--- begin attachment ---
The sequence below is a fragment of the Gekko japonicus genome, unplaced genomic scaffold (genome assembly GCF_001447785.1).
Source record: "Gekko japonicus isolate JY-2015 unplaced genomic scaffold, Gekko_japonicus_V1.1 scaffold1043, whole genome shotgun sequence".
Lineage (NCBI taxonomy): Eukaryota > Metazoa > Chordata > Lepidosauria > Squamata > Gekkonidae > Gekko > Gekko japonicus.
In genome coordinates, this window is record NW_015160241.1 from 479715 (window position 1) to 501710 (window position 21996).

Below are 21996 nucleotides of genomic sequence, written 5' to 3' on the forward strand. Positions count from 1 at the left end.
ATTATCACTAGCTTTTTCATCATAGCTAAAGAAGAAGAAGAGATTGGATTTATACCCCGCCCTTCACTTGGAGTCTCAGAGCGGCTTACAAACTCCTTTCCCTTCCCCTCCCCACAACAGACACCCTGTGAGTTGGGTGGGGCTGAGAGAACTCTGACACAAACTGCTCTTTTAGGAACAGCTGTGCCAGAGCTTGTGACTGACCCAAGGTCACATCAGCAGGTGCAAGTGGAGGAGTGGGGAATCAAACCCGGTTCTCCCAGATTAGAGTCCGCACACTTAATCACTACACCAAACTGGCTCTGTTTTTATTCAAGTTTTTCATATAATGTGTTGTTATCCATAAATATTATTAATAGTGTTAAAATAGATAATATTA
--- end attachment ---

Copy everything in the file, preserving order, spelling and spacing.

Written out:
The sequence below is a fragment of the Gekko japonicus genome, unplaced genomic scaffold (genome assembly GCF_001447785.1).
Source record: "Gekko japonicus isolate JY-2015 unplaced genomic scaffold, Gekko_japonicus_V1.1 scaffold1043, whole genome shotgun sequence".
Lineage (NCBI taxonomy): Eukaryota > Metazoa > Chordata > Lepidosauria > Squamata > Gekkonidae > Gekko > Gekko japonicus.
In genome coordinates, this window is record NW_015160241.1 from 479715 (window position 1) to 501710 (window position 21996).

Below are 21996 nucleotides of genomic sequence, written 5' to 3' on the forward strand. Positions count from 1 at the left end.
ATTATCACTAGCTTTTTCATCATAGCTAAAGAAGAAGAAGAGATTGGATTTATACCCCGCCCTTCACTTGGAGTCTCAGAGCGGCTTACAAACTCCTTTCCCTTCCCCTCCCCACAACAGACACCCTGTGAGTTGGGTGGGGCTGAGAGAACTCTGACACAAACTGCTCTTTTAGGAACAGCTGTGCCAGAGCTTGTGACTGACCCAAGGTCACATCAGCAGGTGCAAGTGGAGGAGTGGGGAATCAAACCCGGTTCTCCCAGATTAGAGTCCGCACACTTAATCACTACACCAAACTGGCTCTGTTTTTATTCAAGTTTTTCATATAATGTGTTGTTATCCATAAATATTATTAATAGTGTTAAAATAGATAATATTA